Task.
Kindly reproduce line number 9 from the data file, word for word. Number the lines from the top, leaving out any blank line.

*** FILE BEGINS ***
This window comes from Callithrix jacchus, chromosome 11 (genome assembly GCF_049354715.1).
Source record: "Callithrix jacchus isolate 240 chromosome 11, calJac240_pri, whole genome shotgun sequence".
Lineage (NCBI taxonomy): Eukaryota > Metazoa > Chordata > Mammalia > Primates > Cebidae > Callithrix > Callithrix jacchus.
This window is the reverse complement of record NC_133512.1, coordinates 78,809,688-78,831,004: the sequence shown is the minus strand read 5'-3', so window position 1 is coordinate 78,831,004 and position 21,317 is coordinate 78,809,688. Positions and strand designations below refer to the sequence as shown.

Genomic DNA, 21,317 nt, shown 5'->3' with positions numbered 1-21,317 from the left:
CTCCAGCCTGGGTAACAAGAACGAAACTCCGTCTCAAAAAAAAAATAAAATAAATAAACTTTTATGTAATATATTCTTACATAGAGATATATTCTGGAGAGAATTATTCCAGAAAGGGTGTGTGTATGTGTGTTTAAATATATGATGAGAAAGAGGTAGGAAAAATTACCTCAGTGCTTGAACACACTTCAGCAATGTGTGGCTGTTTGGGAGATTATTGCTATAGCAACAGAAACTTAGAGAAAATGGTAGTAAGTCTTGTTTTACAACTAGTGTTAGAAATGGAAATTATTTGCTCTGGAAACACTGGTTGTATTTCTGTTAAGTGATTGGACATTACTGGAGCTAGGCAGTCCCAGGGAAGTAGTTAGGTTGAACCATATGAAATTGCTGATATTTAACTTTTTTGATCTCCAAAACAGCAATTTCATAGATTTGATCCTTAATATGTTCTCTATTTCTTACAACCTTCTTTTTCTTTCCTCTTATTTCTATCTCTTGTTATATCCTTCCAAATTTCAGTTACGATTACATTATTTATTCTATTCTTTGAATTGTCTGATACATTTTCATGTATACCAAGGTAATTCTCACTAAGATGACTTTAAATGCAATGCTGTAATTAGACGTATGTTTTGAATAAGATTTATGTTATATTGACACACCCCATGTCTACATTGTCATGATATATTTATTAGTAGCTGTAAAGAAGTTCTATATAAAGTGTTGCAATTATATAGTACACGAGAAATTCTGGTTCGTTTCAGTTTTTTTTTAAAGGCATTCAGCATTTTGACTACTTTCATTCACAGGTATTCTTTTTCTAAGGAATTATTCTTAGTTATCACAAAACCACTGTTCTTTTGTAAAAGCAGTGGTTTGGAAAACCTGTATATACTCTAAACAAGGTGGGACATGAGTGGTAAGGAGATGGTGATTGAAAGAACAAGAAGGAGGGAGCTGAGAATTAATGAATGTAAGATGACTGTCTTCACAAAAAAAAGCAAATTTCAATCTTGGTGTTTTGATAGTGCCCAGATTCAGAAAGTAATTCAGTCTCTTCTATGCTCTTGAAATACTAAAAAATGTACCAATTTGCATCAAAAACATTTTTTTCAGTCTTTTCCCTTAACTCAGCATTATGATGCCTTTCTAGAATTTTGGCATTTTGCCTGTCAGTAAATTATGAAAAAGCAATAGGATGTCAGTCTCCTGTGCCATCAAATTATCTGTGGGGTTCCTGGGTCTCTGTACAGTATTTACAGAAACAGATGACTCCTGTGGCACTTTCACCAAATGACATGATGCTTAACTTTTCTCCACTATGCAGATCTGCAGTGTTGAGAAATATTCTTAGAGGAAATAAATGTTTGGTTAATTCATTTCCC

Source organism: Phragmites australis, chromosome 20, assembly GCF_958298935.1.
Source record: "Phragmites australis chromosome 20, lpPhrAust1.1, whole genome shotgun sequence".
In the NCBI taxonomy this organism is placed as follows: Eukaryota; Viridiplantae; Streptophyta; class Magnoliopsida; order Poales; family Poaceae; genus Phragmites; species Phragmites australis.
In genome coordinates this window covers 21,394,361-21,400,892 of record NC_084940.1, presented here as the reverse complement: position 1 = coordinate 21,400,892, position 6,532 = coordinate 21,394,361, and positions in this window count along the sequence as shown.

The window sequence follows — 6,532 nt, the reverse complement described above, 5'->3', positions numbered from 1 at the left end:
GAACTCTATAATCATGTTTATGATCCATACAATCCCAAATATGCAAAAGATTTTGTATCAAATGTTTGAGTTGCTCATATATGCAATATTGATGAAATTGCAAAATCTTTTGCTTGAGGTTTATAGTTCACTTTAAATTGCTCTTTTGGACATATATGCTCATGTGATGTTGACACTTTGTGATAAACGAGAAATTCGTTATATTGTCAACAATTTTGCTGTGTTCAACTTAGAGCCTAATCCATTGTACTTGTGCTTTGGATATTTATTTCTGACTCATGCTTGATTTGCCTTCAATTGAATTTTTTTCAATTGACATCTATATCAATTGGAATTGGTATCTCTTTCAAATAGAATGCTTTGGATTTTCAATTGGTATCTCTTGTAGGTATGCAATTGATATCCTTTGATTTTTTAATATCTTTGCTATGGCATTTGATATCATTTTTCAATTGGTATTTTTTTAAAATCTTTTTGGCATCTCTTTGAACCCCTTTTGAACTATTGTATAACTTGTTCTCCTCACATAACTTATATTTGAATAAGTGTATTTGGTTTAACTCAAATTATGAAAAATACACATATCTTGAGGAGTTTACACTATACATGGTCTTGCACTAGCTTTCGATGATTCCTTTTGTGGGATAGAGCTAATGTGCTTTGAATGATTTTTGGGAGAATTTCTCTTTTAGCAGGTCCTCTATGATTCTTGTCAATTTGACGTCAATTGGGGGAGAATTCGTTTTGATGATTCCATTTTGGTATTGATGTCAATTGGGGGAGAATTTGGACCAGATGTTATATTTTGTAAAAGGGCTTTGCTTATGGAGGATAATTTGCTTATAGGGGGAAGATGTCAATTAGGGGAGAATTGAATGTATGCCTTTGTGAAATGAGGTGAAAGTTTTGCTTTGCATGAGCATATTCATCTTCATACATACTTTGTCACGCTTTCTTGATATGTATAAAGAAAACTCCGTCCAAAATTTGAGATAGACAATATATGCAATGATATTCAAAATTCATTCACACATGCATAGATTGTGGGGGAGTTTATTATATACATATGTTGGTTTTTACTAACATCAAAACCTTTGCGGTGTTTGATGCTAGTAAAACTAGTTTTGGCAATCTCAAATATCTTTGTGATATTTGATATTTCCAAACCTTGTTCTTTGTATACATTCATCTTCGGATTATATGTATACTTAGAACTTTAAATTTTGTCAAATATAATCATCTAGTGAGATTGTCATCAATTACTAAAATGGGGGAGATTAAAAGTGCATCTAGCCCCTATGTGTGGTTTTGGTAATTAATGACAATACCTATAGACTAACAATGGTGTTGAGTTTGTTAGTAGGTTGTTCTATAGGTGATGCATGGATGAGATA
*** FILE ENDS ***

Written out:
In the NCBI taxonomy this organism is placed as follows: Eukaryota; Viridiplantae; Streptophyta; class Magnoliopsida; order Poales; family Poaceae; genus Phragmites; species Phragmites australis.